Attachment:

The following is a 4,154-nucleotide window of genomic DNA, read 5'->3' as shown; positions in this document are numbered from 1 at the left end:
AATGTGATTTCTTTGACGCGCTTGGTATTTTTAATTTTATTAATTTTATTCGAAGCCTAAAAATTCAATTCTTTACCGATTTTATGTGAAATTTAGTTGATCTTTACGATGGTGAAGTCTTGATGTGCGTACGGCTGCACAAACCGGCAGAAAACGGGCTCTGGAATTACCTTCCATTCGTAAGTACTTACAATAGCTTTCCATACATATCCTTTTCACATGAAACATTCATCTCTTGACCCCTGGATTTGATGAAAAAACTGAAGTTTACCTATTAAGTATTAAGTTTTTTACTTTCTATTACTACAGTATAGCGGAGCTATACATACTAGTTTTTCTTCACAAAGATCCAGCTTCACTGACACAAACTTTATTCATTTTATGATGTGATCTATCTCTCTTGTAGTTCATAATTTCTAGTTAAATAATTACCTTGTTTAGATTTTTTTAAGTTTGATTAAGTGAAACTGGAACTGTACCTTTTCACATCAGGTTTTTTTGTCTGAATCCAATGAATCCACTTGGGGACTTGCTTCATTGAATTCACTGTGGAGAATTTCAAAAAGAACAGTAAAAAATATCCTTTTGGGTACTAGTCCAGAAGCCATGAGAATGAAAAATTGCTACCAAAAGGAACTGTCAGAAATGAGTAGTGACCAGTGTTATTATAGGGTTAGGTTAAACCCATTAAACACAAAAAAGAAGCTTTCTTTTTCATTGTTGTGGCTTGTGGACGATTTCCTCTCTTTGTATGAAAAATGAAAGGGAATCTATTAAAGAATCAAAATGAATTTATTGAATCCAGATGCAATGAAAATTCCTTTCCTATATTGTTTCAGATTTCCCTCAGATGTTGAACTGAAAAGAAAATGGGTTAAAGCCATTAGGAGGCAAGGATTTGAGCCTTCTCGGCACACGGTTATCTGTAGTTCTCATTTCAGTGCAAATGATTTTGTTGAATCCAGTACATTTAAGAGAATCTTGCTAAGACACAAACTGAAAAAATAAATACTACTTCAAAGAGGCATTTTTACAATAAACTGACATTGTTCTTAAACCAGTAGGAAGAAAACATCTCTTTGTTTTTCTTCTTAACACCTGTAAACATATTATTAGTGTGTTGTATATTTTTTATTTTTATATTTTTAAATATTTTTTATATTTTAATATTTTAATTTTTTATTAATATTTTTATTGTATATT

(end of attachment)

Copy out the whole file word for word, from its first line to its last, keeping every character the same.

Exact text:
The following is a 4,154-nucleotide window of genomic DNA, read 5'->3' as shown; positions in this document are numbered from 1 at the left end:
AATGTGATTTCTTTGACGCGCTTGGTATTTTTAATTTTATTAATTTTATTCGAAGCCTAAAAATTCAATTCTTTACCGATTTTATGTGAAATTTAGTTGATCTTTACGATGGTGAAGTCTTGATGTGCGTACGGCTGCACAAACCGGCAGAAAACGGGCTCTGGAATTACCTTCCATTCGTAAGTACTTACAATAGCTTTCCATACATATCCTTTTCACATGAAACATTCATCTCTTGACCCCTGGATTTGATGAAAAAACTGAAGTTTACCTATTAAGTATTAAGTTTTTTACTTTCTATTACTACAGTATAGCGGAGCTATACATACTAGTTTTTCTTCACAAAGATCCAGCTTCACTGACACAAACTTTATTCATTTTATGATGTGATCTATCTCTCTTGTAGTTCATAATTTCTAGTTAAATAATTACCTTGTTTAGATTTTTTTAAGTTTGATTAAGTGAAACTGGAACTGTACCTTTTCACATCAGGTTTTTTTGTCTGAATCCAATGAATCCACTTGGGGACTTGCTTCATTGAATTCACTGTGGAGAATTTCAAAAAGAACAGTAAAAAATATCCTTTTGGGTACTAGTCCAGAAGCCATGAGAATGAAAAATTGCTACCAAAAGGAACTGTCAGAAATGAGTAGTGACCAGTGTTATTATAGGGTTAGGTTAAACCCATTAAACACAAAAAAGAAGCTTTCTTTTTCATTGTTGTGGCTTGTGGACGATTTCCTCTCTTTGTATGAAAAATGAAAGGGAATCTATTAAAGAATCAAAATGAATTTATTGAATCCAGATGCAATGAAAATTCCTTTCCTATATTGTTTCAGATTTCCCTCAGATGTTGAACTGAAAAGAAAATGGGTTAAAGCCATTAGGAGGCAAGGATTTGAGCCTTCTCGGCACACGGTTATCTGTAGTTCTCATTTCAGTGCAAATGATTTTGTTGAATCCAGTACATTTAAGAGAATCTTGCTAAGACACAAACTGAAAAAATAAATACTACTTCAAAGAGGCATTTTTACAATAAACTGACATTGTTCTTAAACCAGTAGGAAGAAAACATCTCTTTGTTTTTCTTCTTAACACCTGTAAACATATTATTAGTGTGTTGTATATTTTTTATTTTTATATTTTTAAATATTTTTTATATTTTAATATTTTAATTTTTTATTAATATTTTTATTGTATATT